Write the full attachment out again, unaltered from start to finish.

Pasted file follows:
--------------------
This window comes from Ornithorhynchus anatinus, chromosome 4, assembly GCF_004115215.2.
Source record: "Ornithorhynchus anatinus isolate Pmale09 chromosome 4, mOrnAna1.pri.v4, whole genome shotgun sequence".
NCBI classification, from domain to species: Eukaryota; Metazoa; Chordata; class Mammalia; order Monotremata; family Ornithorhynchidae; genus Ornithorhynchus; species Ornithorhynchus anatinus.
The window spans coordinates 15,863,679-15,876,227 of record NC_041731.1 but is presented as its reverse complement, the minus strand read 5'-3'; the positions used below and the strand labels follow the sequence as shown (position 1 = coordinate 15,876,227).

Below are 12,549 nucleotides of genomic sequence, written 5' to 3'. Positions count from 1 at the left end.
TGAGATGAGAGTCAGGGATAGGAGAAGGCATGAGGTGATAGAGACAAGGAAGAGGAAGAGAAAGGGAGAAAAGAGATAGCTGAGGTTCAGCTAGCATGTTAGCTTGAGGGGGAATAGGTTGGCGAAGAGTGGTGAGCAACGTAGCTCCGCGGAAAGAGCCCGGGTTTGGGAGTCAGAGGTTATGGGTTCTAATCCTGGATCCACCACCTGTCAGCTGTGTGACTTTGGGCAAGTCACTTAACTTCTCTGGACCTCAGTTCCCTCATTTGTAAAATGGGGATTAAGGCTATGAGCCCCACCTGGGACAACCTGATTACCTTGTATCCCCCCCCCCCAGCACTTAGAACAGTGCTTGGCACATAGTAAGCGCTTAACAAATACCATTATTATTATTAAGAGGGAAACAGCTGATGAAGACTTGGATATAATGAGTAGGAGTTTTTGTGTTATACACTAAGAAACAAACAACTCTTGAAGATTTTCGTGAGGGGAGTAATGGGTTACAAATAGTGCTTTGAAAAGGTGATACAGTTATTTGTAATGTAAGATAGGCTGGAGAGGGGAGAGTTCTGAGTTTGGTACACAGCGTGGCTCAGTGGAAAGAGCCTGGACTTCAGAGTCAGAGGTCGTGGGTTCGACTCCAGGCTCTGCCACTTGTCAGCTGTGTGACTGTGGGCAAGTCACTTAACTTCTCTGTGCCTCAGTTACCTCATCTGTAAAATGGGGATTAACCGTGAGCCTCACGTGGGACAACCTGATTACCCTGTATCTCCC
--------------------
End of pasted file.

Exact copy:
This window comes from Ornithorhynchus anatinus, chromosome 4, assembly GCF_004115215.2.
Source record: "Ornithorhynchus anatinus isolate Pmale09 chromosome 4, mOrnAna1.pri.v4, whole genome shotgun sequence".
NCBI classification, from domain to species: Eukaryota; Metazoa; Chordata; class Mammalia; order Monotremata; family Ornithorhynchidae; genus Ornithorhynchus; species Ornithorhynchus anatinus.
The window spans coordinates 15,863,679-15,876,227 of record NC_041731.1 but is presented as its reverse complement, the minus strand read 5'-3'; the positions used below and the strand labels follow the sequence as shown (position 1 = coordinate 15,876,227).

Below are 12,549 nucleotides of genomic sequence, written 5' to 3'. Positions count from 1 at the left end.
TGAGATGAGAGTCAGGGATAGGAGAAGGCATGAGGTGATAGAGACAAGGAAGAGGAAGAGAAAGGGAGAAAAGAGATAGCTGAGGTTCAGCTAGCATGTTAGCTTGAGGGGGAATAGGTTGGCGAAGAGTGGTGAGCAACGTAGCTCCGCGGAAAGAGCCCGGGTTTGGGAGTCAGAGGTTATGGGTTCTAATCCTGGATCCACCACCTGTCAGCTGTGTGACTTTGGGCAAGTCACTTAACTTCTCTGGACCTCAGTTCCCTCATTTGTAAAATGGGGATTAAGGCTATGAGCCCCACCTGGGACAACCTGATTACCTTGTATCCCCCCCCCCCAGCACTTAGAACAGTGCTTGGCACATAGTAAGCGCTTAACAAATACCATTATTATTATTAAGAGGGAAACAGCTGATGAAGACTTGGATATAATGAGTAGGAGTTTTTGTGTTATACACTAAGAAACAAACAACTCTTGAAGATTTTCGTGAGGGGAGTAATGGGTTACAAATAGTGCTTTGAAAAGGTGATACAGTTATTTGTAATGTAAGATAGGCTGGAGAGGGGAGAGTTCTGAGTTTGGTACACAGCGTGGCTCAGTGGAAAGAGCCTGGACTTCAGAGTCAGAGGTCGTGGGTTCGACTCCAGGCTCTGCCACTTGTCAGCTGTGTGACTGTGGGCAAGTCACTTAACTTCTCTGTGCCTCAGTTACCTCATCTGTAAAATGGGGATTAACCGTGAGCCTCACGTGGGACAACCTGATTACCCTGTATCTCCC